- Form a narrow oval-shaped loaf and let it rest: Stretch the ball gently to elongate it, and taper the ends by rolling them between your palms and pinching them.
- Paint and slash: Just before baking, use a pastry brush to paint the top with water. Slash the loaf with 1/4-inch deep parallel cuts across the top. Use a serrated bread knife held perpendicularly to the bread.
- Baking with steam: After a 30-minute preheat, you're ready to bake, even thyough your oven thermometer might not yet be up to full temperature. With a quick forward-jerking motion of the wrist, slide the loaf off the pizza peel and onto the preheated baking stone. If you used parchment paper instead of cornmeal, it will slide onto the stone with the loaf, and if you used a silicone mat or cookie sheet, just place it on the stone. Quickly but carefully pour about 1 cup of hot water from the tap into the broiler tray and close the oven door to trap the steam. Bake for about 30 minutes, or until the crust is richly browned and firm to the touch. If you used parchment paper, a silicone mat, or a cookie sheet under the loaf, carefully remove it and bake the loaf directly on the stone or on an oven rack two-thirds of the way through baking. When you remove the loaf from the oven, it may audibly crackle, or "sing," when initially exposed to room-temperature air. Allow the bred to cool completely, preferably on a wire cooling rack, for best flavor, texture, and slicing. The perfect crust may initially soften, but will firm up again when cooled.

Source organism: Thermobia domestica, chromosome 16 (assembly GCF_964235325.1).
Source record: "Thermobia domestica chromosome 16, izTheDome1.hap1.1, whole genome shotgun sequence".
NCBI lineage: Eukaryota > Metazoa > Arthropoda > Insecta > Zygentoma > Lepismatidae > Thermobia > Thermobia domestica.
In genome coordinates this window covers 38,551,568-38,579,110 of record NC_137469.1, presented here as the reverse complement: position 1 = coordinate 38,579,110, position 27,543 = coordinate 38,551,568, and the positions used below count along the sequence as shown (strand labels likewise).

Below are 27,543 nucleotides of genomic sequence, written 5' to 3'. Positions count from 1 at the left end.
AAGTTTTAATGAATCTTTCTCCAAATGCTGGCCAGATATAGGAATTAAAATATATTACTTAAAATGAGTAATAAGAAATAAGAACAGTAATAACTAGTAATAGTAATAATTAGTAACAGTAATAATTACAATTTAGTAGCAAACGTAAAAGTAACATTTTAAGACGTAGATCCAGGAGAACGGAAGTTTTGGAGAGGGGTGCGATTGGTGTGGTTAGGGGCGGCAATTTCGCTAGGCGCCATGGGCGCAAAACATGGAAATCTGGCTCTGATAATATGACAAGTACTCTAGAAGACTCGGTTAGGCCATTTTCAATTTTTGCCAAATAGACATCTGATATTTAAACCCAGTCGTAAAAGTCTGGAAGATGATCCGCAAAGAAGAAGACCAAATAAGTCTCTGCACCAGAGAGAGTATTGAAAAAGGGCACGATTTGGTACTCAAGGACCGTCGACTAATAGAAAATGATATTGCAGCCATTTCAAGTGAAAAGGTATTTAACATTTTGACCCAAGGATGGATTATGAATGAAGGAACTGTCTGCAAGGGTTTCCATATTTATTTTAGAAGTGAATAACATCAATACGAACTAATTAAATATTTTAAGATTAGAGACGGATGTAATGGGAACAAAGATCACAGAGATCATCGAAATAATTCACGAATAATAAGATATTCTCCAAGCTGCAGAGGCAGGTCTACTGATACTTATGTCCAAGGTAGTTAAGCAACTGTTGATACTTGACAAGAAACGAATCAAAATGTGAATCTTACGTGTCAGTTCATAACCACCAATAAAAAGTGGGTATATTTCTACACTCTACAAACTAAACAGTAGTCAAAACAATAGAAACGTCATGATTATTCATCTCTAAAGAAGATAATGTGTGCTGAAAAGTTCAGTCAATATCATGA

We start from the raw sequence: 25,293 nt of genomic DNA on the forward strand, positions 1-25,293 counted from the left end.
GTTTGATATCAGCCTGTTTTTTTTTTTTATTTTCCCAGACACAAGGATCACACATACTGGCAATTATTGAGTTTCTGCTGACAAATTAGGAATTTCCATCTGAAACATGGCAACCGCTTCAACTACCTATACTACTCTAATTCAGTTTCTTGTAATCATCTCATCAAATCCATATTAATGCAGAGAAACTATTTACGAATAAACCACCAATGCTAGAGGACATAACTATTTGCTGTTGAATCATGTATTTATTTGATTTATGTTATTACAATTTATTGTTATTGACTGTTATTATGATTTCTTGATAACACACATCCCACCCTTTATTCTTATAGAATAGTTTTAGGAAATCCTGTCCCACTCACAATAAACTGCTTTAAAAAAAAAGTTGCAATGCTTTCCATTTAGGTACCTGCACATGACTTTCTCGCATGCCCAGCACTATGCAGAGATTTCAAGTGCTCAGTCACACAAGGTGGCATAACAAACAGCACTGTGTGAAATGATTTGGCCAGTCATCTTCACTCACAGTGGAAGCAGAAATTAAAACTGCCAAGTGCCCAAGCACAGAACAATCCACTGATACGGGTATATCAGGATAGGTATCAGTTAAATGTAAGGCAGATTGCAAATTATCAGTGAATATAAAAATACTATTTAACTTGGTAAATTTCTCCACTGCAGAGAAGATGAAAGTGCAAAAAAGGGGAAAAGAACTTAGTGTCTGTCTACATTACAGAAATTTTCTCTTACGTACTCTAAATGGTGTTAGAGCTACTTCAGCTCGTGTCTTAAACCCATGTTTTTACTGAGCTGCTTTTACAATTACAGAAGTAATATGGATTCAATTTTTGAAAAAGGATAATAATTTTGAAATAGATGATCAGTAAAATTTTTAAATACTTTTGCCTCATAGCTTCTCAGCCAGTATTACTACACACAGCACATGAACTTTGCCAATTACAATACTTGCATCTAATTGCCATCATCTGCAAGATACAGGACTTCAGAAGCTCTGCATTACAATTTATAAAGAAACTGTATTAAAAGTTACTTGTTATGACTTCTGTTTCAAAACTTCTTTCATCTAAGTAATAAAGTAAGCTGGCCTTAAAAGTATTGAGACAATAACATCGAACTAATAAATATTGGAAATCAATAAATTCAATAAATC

- Store the remaining dough in the refrigerator in your lidded (not airtight) container and use it over the next 14 days.